An Open Letter to all Chefs
An open letter to all Chefs
Not all chefs are created equal- some are jerks. As a matter of fact, that’s become the rule these days. If you’ve had the opportunity to catch any recent TV shows on Fox (or any other food channel), you’ve probably noticed that being nasty has become chic. So, what excuse do certain chefs have for poor behavior? None.
Here’s what happens when you’re working for an abusive chef in a kitchen: First, learning becomes impeded. If you’re working under a chef that yells at you every time a mistake is made, one becomes nervous. This increased nervousness not only contributes to a hostile work environment, it also creates increased anxiety levels. Once unease sets in, learning is virtually impossible. So, the question remains, why are some Chefs supportive while other are not? Here are a few theories of mine:
Insecurity: Even though some chefs are in charge, and running a kitchen, they may also be lacking confidence, and may be incapable of completing the job at hand. Unfortunately, sometimes chefs are hired simply because they’re charismatic, and talk a good game; they’re salesman, and may never be tested before being put in a leadership position. As they continue to perpetuate their reign of terror on dishwashers, prep cooks, and line cooks, they often rely on one overworked, yet capable, sous chef to do all of the real work. This sous chef is usually the individual who keeps the kitchen running smoothly, dealing with personnel issues, ordering, scheduling, and menu creation. The sous chef is always the least appreciated and most overburdened employee in the kitchen. The real travesty here is that the owners and managers often continue to ignore the efforts and hard work of these stars. More often than not, the sous chefs end up leaving for brighter horizons in an establishment where their talents and hard work will be appreciated.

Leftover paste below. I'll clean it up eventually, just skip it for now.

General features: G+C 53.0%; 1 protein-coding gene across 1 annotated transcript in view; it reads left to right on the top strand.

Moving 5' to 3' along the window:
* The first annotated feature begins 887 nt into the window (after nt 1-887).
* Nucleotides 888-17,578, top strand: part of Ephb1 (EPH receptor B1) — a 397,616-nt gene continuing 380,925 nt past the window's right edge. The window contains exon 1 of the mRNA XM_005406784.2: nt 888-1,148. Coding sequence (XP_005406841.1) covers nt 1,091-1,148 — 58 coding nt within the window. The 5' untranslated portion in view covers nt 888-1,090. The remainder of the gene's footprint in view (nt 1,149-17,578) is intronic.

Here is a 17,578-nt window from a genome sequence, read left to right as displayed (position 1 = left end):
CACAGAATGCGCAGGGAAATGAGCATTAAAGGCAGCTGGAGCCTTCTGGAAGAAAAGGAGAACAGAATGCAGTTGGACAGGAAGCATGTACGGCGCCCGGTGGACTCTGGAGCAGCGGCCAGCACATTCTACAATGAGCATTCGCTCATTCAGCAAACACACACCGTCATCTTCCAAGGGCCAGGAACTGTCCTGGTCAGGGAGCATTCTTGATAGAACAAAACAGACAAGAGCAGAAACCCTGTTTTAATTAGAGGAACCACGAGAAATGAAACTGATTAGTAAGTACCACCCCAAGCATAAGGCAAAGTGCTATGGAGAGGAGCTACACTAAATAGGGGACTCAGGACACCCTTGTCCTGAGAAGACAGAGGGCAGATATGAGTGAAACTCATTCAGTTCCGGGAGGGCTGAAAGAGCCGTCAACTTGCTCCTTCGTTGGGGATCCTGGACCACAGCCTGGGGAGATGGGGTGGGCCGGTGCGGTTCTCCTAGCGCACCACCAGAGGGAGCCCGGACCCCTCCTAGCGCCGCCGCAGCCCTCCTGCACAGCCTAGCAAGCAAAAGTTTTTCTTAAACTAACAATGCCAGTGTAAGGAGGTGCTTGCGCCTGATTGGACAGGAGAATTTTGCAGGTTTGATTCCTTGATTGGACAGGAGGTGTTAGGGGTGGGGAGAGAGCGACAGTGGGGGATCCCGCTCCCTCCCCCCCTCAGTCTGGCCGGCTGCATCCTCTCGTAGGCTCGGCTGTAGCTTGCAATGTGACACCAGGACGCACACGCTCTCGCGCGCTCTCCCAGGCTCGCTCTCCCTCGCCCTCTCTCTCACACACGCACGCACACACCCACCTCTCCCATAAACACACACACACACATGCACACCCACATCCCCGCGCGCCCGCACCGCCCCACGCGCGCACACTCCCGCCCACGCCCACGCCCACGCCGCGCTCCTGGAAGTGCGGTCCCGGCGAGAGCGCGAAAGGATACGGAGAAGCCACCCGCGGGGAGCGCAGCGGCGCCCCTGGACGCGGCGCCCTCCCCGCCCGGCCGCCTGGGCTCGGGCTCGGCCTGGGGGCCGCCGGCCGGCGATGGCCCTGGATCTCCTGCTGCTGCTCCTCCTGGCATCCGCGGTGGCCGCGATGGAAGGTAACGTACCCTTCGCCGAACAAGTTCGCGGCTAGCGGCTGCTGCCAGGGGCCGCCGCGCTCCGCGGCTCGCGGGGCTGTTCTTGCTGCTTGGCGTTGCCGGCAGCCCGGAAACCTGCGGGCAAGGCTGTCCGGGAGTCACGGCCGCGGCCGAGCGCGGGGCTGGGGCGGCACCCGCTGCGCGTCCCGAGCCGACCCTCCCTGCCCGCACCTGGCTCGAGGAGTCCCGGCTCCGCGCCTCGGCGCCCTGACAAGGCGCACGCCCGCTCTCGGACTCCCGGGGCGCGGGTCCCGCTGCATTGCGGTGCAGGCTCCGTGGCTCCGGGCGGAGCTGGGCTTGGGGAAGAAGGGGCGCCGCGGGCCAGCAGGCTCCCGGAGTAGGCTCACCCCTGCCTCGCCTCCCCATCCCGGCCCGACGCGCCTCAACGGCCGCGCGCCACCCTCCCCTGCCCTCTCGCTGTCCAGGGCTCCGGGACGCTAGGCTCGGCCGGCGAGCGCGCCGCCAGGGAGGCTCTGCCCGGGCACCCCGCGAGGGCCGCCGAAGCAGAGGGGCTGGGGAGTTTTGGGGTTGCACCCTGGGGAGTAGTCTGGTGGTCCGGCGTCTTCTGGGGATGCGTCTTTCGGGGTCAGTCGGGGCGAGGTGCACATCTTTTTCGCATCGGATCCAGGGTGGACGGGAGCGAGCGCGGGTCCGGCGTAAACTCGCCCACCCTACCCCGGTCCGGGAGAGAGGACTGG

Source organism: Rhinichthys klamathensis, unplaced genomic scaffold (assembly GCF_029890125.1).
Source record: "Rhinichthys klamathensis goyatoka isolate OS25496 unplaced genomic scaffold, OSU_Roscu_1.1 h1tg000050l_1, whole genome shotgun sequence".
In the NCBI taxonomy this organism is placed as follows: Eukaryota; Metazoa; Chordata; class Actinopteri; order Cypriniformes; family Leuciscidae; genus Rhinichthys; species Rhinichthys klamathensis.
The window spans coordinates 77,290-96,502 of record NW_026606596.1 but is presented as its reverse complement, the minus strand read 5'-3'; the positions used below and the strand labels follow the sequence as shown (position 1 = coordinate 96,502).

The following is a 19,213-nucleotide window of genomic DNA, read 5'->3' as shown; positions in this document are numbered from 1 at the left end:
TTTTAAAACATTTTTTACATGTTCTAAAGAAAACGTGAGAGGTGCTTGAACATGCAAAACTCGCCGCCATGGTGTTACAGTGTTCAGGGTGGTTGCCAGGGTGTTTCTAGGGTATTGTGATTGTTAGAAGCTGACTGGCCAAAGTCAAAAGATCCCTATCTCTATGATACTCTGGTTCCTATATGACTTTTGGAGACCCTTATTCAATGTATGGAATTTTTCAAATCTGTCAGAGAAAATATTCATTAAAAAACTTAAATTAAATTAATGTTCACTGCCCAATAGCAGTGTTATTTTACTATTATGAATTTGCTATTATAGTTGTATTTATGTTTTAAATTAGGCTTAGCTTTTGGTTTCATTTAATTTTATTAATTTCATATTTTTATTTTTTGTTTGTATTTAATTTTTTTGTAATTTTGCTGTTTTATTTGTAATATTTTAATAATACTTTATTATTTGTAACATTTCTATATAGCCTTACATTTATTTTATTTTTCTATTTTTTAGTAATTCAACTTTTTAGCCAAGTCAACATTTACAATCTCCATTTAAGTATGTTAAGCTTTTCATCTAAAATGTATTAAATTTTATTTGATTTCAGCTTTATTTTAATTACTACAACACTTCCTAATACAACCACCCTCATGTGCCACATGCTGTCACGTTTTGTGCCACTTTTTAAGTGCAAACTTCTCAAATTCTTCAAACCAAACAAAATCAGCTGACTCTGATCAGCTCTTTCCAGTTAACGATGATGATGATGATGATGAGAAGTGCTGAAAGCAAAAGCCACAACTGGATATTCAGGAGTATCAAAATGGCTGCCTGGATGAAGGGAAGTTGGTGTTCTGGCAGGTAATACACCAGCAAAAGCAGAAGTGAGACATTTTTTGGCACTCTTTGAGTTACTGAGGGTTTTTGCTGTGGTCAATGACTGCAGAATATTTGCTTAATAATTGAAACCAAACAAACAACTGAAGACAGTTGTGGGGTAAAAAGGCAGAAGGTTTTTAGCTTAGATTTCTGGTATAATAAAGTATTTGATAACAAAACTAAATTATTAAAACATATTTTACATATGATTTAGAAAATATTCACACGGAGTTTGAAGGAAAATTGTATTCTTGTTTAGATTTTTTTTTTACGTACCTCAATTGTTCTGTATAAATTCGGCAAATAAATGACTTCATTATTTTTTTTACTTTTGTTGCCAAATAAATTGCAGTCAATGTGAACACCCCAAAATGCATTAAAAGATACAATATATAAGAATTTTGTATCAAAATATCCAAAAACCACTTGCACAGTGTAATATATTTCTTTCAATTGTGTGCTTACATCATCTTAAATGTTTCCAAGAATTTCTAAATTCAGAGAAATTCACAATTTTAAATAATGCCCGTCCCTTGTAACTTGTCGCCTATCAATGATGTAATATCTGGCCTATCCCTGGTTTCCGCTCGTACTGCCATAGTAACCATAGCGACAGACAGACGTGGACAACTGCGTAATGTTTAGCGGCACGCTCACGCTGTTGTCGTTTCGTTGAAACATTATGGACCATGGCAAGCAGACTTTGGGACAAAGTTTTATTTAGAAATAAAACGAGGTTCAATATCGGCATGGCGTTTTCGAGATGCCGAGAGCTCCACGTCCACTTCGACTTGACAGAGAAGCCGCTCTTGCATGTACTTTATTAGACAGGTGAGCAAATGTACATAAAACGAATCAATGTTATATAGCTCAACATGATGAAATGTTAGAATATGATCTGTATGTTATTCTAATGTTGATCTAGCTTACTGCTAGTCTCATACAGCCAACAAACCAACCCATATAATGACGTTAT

Some chefs have a grandiosity complex– these are pathological people that you want to stay away from at all costs. More often than not, these chefs have enjoyed success to some degree, and have made a conscious decision to show disdain and disrespect for those under them. They come in 15 minutes prior to service and tell the cooks what the specials for the day will be, knowing there isn’t adequate time to prepare. They assign impossible tasks to other employees, expecting immediate, error-free results. Besides mistreating the kitchen staff, they also yell at the servers, maître d, and even managers.
What are you to do if you find yourself working for an abusive chef? It depends on the situation. If you’re completing a culinary program, and are required to fulfill your contract, you may be out of luck. Grit your teeth, and do what’s necessary to get the job done. Show up to work on time, and complete the tasks assigned to you until your time is up. If you’re not required by contract to be there, then leave. The time you spend working under someone who is unwilling to help cultivate your skills, is time that can be spent working with someone who is willing to help you learn.
What to look for:
There are good chefs out there- you just have to find them. The truly gifted culinarians are exceptional teachers as well. They’re willing to pass along their knowledge and secrets to culinary students, line cooks, and sous chefs. Their confidence is evident by their willingness to watch others under them become successful, and ultimately, move on to leadership positions of their own. These chefs are usually confident, yet approachable. They make time for their employees, and listen intently when people are talking to them. They set clear goals for their interns, and monitor their progress regularly. “Good chefs” will not reprimand kitchen staff in front of other employees, and if criticism is required, they will provide suggestions for improvement constructively.
Some of my earliest memories of cooking in commercial kitchens aren’t favorable. I’ve been burned, cut, berated, and have even had food thrown at me. For all of the bad chefs I have worked under, I’m happy to report most of my learning experiences have been good. The chefs that I learned the most from were always patient with me, even when I made a catastrophic mistake like catching the kitchen on fire (true story). Besides being great teachers, they also became mentors to me, and continue to be friends.
If you’re interested in becoming a chef, it’s essential to find the right teacher. The cooking techniques and lessons you learn from your first chef will leave a lasting impression; one that often lasts a lifetime.